The Bank of England Rules Out David Bowie £20 Note Petition

David Bowie performs in Australia during his Glass Spider Tour, November 1987. Fans have petitioned the Bank of England to feature his face on a bank note in tribute. Patrick Riviere/Getty Images

The Bank of England has confirmed to Newsweek that the late David Bowie will not be appearing on the next £20 note.

Following Bowie's death on January 10, a petition filed on calling for Bowie's image to be placed on the £20 began circulating on Friday. Addressed to the Governor of the Bank of England, Mark Carney, the letter claimed that Bowie's "visual art and sense of character brought a new combination of music, performance and imagery into mainstream culture."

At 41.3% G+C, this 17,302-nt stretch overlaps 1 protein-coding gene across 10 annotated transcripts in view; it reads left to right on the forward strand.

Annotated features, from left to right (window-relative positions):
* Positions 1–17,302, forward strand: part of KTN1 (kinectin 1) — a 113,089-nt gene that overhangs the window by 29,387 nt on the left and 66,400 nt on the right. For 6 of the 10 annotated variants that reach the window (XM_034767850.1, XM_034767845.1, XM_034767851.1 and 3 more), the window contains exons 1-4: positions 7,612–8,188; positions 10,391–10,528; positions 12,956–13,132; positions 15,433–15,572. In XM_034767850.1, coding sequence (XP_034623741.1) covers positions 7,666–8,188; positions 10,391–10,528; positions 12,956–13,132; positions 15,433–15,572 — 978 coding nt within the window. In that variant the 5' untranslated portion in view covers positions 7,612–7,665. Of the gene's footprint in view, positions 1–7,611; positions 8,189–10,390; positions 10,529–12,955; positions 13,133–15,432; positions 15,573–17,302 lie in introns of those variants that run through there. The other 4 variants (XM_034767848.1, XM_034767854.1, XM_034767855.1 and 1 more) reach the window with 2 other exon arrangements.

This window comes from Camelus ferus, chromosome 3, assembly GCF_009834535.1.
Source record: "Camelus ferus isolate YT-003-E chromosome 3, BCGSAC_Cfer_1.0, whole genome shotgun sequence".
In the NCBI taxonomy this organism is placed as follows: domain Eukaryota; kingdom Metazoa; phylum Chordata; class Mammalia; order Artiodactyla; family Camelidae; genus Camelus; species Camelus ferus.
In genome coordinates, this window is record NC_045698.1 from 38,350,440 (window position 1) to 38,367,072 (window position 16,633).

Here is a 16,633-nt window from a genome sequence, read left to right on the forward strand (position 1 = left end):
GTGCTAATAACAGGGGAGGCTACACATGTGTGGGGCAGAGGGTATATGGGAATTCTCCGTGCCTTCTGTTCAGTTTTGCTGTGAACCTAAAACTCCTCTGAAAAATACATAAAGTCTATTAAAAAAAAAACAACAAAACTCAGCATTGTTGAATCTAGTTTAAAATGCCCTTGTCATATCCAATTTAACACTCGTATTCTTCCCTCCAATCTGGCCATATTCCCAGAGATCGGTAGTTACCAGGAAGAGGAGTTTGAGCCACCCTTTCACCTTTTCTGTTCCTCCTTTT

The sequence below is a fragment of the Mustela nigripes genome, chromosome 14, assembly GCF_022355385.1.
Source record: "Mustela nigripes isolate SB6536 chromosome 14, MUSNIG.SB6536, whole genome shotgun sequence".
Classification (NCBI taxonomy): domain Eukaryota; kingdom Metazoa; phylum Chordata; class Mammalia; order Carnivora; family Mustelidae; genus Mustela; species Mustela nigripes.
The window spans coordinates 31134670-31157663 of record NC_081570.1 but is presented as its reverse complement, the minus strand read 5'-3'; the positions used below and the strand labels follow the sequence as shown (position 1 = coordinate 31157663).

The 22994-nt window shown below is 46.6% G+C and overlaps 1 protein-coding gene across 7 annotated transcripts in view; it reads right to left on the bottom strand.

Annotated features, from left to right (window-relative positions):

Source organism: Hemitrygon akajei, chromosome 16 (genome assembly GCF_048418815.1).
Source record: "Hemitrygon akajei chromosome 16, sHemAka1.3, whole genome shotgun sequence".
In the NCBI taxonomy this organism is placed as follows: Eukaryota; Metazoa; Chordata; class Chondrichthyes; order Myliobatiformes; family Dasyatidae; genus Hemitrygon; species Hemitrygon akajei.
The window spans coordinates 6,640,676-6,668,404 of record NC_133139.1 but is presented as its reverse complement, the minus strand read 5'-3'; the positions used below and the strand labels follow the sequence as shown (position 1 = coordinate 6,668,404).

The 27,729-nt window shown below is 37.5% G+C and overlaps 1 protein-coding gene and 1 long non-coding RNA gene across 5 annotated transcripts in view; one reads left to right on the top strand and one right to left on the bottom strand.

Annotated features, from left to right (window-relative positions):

As of Monday afternoon, the petition had gained over 30,000 signatures.

Fans want to rename Mars after David Bowie (and put him on the £20 note)

— Mashable (@mashable) January 14, 2016

The U.K's central bank asked the public in May 2015 to nominate visual artists to replace the economist Adam Smith on the £20 note. Submissions could range from "painters to furniture makers" as long as the artist was deceased.

The Bank of England reiterated on Monday that they haven't accepted any new submissions since nominations closed in July 2015, ruling out the Thin White Duke.

All hope is not lost for those wishing to see the "Ziggy Stardust" singer's face emblazoned on currency. The £50 note, which was updated in 2011, will be the next denomination to receive a new image. But since these updates tend to happen only every 10 to 15 years, Bowie devotees may have a long wait in store.